Death to Memes!

Okay, so maybe your friend is having a bad day and you decide that posting a little inspirational message (in pretty type or accompanied by a nice photograph or funny drawing) on facebook might be just the thing to cheer them up.

That is a nice thing to do. Sending good thoughts over the interwebs.  And, you never know, it might cheer your friend up. So I guess I don’t want death to all funny pictures and quippy quotes. But can we, please, stop trying to elect our President by meme?

First of all, posting memes for your candidate doesn’t accomplish anything … really … except to remind all your friends, yet again, who you’re voting for. I don’t know of a single voter who (upon being polled regarding why they support a particular candidate) replied, “I saw this meme on twitter and just knew – right then – John Kasich was my guy!”

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And it’s not like you’re starting a meme discussion. You post a Hillary meme, then your cousin posts a Bernie meme in response, then you answer her with another Hillary meme and she Bernie-memes back, and so on and so on  until one of you finally concedes and says, “Okay, your memes win. I’m changing my vote!”

If you take my advice and stop meming, think of all the time you’ll be freeing up in your schedule. Time to spend with loved ones. Or getting exercise. Or thinking up something of your own to say. And who can tell where all that stuff might lead? ‘Cause, you know …

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Which Guy Always Needs His Phone?

And which guy could safely leave it at home?

If you guessed that the ER doctor on call needs his cell phone with him at all times, you win! Having his phone could save lives. And your prize for picking the ER doctor is your choice of a) a library card; b) a trip to a museum; or c) a romantic evening with your significant other.

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If you picked this guy, you lose. And you’re probably one of the 6 billion or so non-ER doctors who pretty much never need their phone. Everything that’s happening on it can wait until you get home. Your punishment for picking loser guy is a) a library card; b) a trip to a museum; or c) a romantic evening with your significant other.

New Photos Emerging of Randall Smoot’s 1970s Activism!

The above pictures provide proof that Randall Smoot (aka Randy or Wildman Smooty) was an active participant in high school dances and after parties during the turbulent 1970s. He can be seen in photographs (including one in color) actively looking for his friend with the flask and for a young woman … any young woman … who would dance with him.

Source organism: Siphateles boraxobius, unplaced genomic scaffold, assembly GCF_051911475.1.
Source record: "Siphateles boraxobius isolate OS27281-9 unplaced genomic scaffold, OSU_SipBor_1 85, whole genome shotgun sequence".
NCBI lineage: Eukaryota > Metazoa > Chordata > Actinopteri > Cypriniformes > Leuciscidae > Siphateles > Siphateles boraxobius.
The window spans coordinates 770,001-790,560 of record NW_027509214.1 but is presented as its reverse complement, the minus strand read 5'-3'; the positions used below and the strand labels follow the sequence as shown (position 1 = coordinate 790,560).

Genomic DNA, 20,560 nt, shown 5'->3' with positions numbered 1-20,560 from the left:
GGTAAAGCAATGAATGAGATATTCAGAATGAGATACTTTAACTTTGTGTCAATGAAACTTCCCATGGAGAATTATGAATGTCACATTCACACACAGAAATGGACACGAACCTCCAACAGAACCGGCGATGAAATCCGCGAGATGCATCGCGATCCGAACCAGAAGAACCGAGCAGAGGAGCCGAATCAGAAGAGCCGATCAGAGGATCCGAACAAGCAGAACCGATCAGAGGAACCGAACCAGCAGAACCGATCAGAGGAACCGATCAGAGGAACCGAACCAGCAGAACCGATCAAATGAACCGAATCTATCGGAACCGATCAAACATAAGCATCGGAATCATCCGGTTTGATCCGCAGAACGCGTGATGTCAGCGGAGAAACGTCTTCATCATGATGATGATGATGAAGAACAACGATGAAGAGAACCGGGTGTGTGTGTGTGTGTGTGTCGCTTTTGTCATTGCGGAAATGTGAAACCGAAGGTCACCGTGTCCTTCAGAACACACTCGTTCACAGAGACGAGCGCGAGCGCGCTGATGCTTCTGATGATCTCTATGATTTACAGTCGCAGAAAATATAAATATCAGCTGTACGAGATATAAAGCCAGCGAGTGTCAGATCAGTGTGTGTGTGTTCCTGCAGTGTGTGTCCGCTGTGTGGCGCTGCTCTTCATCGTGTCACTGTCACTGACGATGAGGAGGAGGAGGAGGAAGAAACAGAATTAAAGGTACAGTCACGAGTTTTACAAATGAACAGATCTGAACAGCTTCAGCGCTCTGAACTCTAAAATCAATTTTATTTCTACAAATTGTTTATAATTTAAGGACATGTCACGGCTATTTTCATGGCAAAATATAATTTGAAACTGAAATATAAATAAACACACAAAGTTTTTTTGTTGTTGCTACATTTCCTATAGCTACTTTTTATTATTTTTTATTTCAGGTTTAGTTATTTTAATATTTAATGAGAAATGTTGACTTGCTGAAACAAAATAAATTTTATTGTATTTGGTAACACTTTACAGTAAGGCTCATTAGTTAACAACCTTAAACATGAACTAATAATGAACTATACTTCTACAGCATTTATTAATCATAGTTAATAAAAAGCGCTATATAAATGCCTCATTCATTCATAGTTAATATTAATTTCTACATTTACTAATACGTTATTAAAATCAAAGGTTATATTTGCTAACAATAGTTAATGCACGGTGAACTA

I hope these photos put to rest certain controversies regarding where and with whom Mr. Smoot was active 40 some years ago. And put an end – once and for all – to the brutal swiftboating of an ordinary American’s aimless, callow, and generally misspent youth.

Smoot claims that he accomplished quite a bit during those heady days … far more than his parents ever knew … and that he sometimes misses that important time of fighting for his own right to stay out late, drink while underage, and get to second base without having to pretend he was going steady.

In a separate interview, however, Smoot has stated that he does not miss trying to remove base makeup from his button-down shirts before his mother sees it, nor does he miss Boone’s Farm apple wine.

Can I Take My Picture?

facebook photoDoes it bother anyone else how good all we ordinary people have gotten at posing for photographs? How eager, how easeful, how undeniably skilled. And that our talent at getting our picture took seems to be developing at an earlier and earlier age?

Everyone above the age of three now seems to know just where to look when a cell phone is pointed their direction, how to smile at it on cue, how to smile again – exactly the same way – for the just-in-case-I/we-didn’t-get-it-the first-time shots. Everyone is a good hugger now. We’re excellent smilers. And all of America – despite substantial and growing non-photographic evidence to the contrary – is awfully damn happy with their lives.

Happy couples, happy families, happy lives. Good American people pleased with wherever they happen to be when the camera happens to capture their latest moment of pleasure. Pleased with the other people in the shot. Most of all, pleased with themselves.

At the risk of being called perverse – it won’t be the first time – I miss the days when not everyone posing for cameras knew where to look, how to stand, what to do when the world said cheese. When we weren’t all good huggers and some of us couldn’t manage an easy, happy smile if our lives depended on it. Perversely, too, I relished those photos where strain was apparent. When the seams sometimes showed. When a picture actually did tell a story. A picture that – once in a great while – was worth a thousand words.ordinary-people-1980-e1422419085632